Friday, September 19, 2014

President Samarasekera's Weekly Bulletin--Sept 19

As I walked to my office this morning, I could not help but notice all of the activity on the North Campus quad in celebration of the history and traditions of the University of Alberta. We are delighted that Mayor Don Iveson has formally proclaimed today Green and Gold Day in Edmonton. The High Level Bridge as well as the ATB Building downtown will shine green and gold tonight—all in honour of U of A Alumni Weekend.

Last night, at the Alumni Awards ceremony, I had the pleasure of meeting and honouring 41 alumni whose contributions and service to their disciplines and professions, voluntary and philanthropic sectors, and the university community are exceptional. As is always the case, it was an evening of powerful, affirming storytelling. I left feeling energized to be associated with such a remarkable group of people. And, the award winners are clearly thrilled to be recognized by their alma mater. If you have not attended the event, I urge you to put it into your calendars for next September.

This week, in preparation for the State of the University address, I spent many hours in reflection, reviewing the past decade of growth and accomplishment at this university. As I told the Edmonton Journal editorial board on Wednesday, I found it exhilarating to consider the wide-ranging impact that our faculty, staff, and students have had both on and off campus. Through dedicated, strategic planning and implementation of the four cornerstones of Dare to Discover, we truly have built one of the world’s best public universities. This week’s QS rankings confirm that our international reputation continues to build; we now stand at 84th in the world and 14th among public universities in North America. The future, as we discussed in the question period following my address, promises to bring significant change and opportunity—and I am convinced that the U of A is in a very strong position to shape what comes next. I am looking forward to meeting with Don Scott, the new Minister of Innovation and Advanced Education, and discussing the extensive role the U of A has played, and will continue to play, in the province.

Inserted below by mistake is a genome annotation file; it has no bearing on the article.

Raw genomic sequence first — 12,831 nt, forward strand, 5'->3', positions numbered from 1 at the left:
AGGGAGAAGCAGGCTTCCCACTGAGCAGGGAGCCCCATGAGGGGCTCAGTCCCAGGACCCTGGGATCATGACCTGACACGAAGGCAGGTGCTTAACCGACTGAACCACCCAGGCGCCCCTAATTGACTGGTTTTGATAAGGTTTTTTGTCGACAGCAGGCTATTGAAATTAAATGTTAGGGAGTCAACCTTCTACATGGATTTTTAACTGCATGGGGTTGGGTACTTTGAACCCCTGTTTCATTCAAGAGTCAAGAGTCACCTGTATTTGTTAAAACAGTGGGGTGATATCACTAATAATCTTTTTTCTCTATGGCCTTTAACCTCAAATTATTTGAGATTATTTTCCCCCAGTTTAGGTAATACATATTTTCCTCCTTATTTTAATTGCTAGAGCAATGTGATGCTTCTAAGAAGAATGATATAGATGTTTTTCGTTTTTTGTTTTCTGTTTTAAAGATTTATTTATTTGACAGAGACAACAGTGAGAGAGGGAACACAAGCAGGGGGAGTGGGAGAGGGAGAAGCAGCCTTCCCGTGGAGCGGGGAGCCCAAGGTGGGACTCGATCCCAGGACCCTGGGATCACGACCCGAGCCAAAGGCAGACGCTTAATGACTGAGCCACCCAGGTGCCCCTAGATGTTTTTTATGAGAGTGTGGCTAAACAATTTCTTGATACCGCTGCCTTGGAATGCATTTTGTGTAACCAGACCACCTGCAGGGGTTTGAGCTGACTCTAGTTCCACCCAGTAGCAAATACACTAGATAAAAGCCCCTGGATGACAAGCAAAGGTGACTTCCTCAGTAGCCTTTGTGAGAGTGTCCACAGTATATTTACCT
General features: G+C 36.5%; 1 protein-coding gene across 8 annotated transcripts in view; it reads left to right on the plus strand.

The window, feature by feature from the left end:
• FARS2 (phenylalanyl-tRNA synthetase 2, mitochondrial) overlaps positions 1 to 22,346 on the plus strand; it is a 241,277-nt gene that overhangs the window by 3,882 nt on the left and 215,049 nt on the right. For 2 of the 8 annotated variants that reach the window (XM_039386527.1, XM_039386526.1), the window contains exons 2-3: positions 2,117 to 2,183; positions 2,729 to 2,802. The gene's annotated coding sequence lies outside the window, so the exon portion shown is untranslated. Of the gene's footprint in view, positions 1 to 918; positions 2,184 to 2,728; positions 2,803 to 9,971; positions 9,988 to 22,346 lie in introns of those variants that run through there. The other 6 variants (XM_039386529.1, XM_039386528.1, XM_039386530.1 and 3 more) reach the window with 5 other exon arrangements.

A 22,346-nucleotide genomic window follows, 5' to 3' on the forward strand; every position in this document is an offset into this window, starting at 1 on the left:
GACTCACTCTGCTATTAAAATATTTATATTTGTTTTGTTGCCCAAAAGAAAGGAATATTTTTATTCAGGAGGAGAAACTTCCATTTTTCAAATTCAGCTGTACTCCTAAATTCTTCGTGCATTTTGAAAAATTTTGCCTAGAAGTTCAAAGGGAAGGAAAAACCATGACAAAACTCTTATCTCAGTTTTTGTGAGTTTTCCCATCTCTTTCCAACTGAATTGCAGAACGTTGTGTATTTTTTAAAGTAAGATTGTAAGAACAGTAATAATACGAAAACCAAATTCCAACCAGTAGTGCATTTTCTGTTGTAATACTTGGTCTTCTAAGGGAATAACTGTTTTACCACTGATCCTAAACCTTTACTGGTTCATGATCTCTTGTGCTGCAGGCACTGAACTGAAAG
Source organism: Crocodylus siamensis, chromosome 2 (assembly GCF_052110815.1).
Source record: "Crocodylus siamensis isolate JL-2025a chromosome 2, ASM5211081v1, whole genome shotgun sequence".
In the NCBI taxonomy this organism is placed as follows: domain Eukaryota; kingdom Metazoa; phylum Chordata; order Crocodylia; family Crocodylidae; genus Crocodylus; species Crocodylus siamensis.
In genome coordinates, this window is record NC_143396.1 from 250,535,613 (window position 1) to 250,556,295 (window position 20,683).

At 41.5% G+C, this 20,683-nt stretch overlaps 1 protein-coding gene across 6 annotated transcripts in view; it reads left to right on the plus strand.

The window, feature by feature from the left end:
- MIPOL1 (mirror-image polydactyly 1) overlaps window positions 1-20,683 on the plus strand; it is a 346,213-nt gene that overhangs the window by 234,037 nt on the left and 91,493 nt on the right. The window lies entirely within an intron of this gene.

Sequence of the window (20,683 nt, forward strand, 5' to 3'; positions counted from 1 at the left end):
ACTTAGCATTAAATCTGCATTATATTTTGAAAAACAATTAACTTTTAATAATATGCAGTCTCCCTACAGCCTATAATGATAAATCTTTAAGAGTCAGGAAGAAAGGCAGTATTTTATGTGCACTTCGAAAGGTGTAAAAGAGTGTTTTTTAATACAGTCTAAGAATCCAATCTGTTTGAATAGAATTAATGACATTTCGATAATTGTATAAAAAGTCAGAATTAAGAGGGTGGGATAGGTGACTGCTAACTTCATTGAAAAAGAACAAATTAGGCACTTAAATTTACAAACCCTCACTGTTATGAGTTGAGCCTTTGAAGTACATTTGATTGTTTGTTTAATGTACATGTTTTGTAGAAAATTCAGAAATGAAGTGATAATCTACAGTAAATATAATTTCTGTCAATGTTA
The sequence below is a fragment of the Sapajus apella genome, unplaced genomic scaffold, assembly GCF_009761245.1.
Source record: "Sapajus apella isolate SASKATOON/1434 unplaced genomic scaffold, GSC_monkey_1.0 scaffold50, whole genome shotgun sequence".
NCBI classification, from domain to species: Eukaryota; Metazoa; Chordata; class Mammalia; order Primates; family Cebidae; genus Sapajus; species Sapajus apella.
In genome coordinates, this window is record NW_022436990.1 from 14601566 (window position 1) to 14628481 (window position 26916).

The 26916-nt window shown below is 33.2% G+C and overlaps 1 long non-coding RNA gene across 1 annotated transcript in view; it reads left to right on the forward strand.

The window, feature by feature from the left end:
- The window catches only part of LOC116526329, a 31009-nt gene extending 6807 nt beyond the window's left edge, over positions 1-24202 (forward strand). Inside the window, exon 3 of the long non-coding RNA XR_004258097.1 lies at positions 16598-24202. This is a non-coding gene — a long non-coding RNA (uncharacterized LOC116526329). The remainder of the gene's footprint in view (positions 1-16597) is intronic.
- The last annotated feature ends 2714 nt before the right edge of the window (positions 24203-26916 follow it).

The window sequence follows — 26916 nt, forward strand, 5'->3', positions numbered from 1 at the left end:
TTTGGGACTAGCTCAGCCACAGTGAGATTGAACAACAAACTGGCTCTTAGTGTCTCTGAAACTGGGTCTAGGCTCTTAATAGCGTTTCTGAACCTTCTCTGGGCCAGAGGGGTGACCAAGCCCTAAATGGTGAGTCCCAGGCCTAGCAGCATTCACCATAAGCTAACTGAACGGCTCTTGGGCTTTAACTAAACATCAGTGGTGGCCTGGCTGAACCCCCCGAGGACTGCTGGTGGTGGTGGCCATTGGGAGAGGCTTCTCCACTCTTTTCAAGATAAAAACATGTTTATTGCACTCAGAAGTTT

One reason we are in such a strong position today is the major advancement we have made in our fundraising efforts. Yesterday, I was delighted to announce that the university’s endowment has now reached the one-billion-dollar threshold. As I have noted many times in the past, a strong endowment means greater long-term financial stability and greater capacity to attract—and even more important, retain—talented faculty and students. I would like to thank our donors for their steadfast support and the many deans, faculty members, staff, and students who have helped lead fundraising efforts over many years.

This week I also sat down with each of our three new deans: Stan Blade (ALES), Paul Paton (Law) and Pierre-Yves Mocquais (CSJ). We talked about the vision they are forming for their faculties and priorities for the coming year. We are fortunate to have all three now on board, bringing fresh perspectives to the senior leadership team.

This weekend will be busy. This morning, I addressed the Senate at its first plenary of the academic year and tomorrow I will be part of three alumni events, including a gala for our golden grads (those graduating 50 years ago) and a candy and dance party for recent and future alumni in the tent on Quad. A big thanks to the staff and volunteers who are working so hard to make these events a success.

Until next Friday,


Thursday, September 18, 2014

Join us at the State of the University Address

Nearly ten years ago, the University of Alberta came together as a community united by the our empowering vision to inspire the human spirit through outstanding achievements in learning, discovery, and citizenship in a creative community, building one of the world’s great universities for the public good.

From that point, we have transformed our university to the benefit of the public we serve. In striving for excellence, we have taken risks and made bold choices. We have defined our story and our place.

During this important year of presidential transition, the eyes of many will be watching the U of A and listening to our story. We have built a foundation for excellence, for global and local engagement and impact—and, as always, our work continues.

Please join me at noon today in Convocation Hall for the State of the University Address. I will reflect on the tremendous progress of the last decade and outline the priorities for the coming year.

All are welcome.


Event details:

State of the University Address
noon – 1:00 pm
Convocation Hall, Old Arts Building

Sign language interpretive services will be available.  For those unable to travel to Convocation Hall, this event will also be live-streamed at

Wednesday, September 17, 2014

Join us for Alumni Weekend 2014

This week you will notice a very large tent begin to take shape on Quad. For many of you, this means one thing: cinnamon buns on Friday morning. Of course, it also means that this is Alumni Weekend, when alumni come back to campus to reconnect the university of yesterday with the university of today.

Here are a few easy ways you can get in on the Alumni Weekend fun.